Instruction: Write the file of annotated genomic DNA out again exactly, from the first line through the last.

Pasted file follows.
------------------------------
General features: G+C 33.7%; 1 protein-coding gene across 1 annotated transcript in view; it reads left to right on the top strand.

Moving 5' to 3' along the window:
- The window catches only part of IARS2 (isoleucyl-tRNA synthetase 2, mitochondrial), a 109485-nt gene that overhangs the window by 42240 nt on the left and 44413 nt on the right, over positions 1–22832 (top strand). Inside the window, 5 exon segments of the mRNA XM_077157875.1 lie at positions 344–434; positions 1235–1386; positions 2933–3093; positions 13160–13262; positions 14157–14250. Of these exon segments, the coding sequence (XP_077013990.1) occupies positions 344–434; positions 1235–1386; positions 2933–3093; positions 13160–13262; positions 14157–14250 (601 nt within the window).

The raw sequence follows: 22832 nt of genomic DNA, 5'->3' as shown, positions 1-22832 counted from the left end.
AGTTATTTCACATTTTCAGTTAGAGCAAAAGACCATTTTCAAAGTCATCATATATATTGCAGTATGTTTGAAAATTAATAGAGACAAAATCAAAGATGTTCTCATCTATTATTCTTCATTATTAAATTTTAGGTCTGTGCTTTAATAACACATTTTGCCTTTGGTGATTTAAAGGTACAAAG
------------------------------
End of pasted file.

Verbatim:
General features: G+C 33.7%; 1 protein-coding gene across 1 annotated transcript in view; it reads left to right on the top strand.

Moving 5' to 3' along the window:
- The window catches only part of IARS2 (isoleucyl-tRNA synthetase 2, mitochondrial), a 109485-nt gene that overhangs the window by 42240 nt on the left and 44413 nt on the right, over positions 1–22832 (top strand). Inside the window, 5 exon segments of the mRNA XM_077157875.1 lie at positions 344–434; positions 1235–1386; positions 2933–3093; positions 13160–13262; positions 14157–14250. Of these exon segments, the coding sequence (XP_077013990.1) occupies positions 344–434; positions 1235–1386; positions 2933–3093; positions 13160–13262; positions 14157–14250 (601 nt within the window).

The raw sequence follows: 22832 nt of genomic DNA, 5'->3' as shown, positions 1-22832 counted from the left end.
AGTTATTTCACATTTTCAGTTAGAGCAAAAGACCATTTTCAAAGTCATCATATATATTGCAGTATGTTTGAAAATTAATAGAGACAAAATCAAAGATGTTCTCATCTATTATTCTTCATTATTAAATTTTAGGTCTGTGCTTTAATAACACATTTTGCCTTTGGTGATTTAAAGGTACAAAG